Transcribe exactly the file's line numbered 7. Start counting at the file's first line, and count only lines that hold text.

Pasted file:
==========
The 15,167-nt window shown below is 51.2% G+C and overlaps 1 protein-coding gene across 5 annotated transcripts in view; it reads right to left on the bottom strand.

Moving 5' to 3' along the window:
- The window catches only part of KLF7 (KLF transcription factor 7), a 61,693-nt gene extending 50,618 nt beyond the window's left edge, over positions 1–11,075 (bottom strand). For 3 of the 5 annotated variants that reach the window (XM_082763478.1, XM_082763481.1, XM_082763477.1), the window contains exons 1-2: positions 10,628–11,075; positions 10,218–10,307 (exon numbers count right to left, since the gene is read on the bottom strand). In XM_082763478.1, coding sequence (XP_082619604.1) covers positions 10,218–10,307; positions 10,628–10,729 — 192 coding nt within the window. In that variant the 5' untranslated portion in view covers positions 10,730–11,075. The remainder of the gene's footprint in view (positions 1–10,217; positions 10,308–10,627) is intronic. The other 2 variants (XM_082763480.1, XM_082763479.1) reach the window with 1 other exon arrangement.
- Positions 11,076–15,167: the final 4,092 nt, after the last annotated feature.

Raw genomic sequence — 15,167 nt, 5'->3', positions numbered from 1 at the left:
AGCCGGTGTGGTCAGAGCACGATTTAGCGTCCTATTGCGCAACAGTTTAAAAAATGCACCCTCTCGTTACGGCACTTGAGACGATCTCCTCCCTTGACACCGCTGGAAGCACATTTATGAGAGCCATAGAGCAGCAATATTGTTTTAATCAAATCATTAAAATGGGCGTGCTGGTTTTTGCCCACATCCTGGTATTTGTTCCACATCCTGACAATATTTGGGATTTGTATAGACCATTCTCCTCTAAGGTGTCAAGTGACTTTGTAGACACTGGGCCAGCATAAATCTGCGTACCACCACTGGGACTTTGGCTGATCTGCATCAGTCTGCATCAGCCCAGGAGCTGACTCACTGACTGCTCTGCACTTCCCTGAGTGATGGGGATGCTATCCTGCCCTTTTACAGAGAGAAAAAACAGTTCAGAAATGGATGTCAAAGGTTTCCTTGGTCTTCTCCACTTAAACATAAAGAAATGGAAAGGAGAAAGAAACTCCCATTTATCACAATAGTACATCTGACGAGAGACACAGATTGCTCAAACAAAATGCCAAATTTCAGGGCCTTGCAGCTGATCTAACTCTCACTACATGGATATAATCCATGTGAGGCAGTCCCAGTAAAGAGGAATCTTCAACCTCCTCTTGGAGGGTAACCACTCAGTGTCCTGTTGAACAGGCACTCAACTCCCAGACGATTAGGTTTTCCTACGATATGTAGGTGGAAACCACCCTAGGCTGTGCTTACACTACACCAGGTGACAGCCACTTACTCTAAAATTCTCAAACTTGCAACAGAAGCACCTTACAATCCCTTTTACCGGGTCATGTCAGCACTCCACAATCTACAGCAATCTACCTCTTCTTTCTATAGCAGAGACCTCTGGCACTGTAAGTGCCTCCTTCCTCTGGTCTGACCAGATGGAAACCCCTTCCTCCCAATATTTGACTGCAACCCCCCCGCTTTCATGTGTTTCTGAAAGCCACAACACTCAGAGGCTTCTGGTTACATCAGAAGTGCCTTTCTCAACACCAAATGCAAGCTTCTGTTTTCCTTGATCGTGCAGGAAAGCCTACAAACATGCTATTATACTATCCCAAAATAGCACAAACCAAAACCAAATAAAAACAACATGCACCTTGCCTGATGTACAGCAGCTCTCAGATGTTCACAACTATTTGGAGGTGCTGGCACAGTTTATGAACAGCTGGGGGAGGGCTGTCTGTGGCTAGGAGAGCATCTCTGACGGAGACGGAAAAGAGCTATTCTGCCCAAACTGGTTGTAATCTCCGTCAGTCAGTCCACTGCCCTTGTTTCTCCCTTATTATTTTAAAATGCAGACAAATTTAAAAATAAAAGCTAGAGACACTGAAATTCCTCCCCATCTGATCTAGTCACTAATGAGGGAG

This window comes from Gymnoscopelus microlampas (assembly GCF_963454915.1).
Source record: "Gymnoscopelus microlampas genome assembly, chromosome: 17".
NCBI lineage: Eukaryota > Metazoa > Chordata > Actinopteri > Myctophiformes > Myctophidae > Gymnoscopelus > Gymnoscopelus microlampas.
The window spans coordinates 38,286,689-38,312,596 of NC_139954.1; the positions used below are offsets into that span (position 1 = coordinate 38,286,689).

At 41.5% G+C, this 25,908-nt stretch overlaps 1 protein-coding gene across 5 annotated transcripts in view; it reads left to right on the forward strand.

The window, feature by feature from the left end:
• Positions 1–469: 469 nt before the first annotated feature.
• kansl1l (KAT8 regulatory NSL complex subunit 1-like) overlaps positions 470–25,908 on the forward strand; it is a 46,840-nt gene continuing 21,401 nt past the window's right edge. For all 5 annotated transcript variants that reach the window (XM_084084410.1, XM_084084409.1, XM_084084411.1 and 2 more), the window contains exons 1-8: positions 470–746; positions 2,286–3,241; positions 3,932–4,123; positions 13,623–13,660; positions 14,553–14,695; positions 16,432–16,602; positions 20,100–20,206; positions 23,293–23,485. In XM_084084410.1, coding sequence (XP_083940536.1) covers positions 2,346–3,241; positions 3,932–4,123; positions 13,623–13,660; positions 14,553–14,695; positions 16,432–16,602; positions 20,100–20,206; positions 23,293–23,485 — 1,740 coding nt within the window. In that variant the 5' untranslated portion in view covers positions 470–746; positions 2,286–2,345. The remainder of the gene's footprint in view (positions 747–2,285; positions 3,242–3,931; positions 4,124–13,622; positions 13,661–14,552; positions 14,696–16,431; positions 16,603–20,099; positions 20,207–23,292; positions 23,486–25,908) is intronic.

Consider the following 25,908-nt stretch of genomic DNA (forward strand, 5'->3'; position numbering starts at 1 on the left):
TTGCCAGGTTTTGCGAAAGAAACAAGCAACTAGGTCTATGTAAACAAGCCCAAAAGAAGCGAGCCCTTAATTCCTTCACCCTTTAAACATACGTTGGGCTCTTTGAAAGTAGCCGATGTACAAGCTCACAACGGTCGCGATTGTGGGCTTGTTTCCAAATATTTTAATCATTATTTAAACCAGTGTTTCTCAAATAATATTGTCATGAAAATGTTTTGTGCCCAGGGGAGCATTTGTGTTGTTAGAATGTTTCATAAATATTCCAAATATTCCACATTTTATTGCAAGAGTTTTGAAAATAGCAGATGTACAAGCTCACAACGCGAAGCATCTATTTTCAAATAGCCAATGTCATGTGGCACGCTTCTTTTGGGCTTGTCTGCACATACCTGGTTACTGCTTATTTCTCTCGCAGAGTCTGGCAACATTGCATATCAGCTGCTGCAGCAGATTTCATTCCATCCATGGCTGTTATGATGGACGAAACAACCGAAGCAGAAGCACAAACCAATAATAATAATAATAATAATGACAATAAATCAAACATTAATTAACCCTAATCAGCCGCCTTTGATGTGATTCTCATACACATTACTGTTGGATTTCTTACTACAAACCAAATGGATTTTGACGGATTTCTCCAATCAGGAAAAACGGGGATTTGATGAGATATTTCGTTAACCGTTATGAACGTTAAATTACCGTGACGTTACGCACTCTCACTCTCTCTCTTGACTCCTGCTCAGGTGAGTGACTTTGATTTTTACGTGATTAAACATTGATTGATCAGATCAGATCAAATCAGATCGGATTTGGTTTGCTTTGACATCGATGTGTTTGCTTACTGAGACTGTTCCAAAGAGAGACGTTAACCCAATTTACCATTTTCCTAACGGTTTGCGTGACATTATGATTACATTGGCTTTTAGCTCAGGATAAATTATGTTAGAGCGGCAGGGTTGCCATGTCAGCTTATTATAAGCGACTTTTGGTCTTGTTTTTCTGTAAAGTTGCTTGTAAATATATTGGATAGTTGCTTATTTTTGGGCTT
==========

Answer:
This window comes from Gymnoscopelus microlampas (assembly GCF_963454915.1).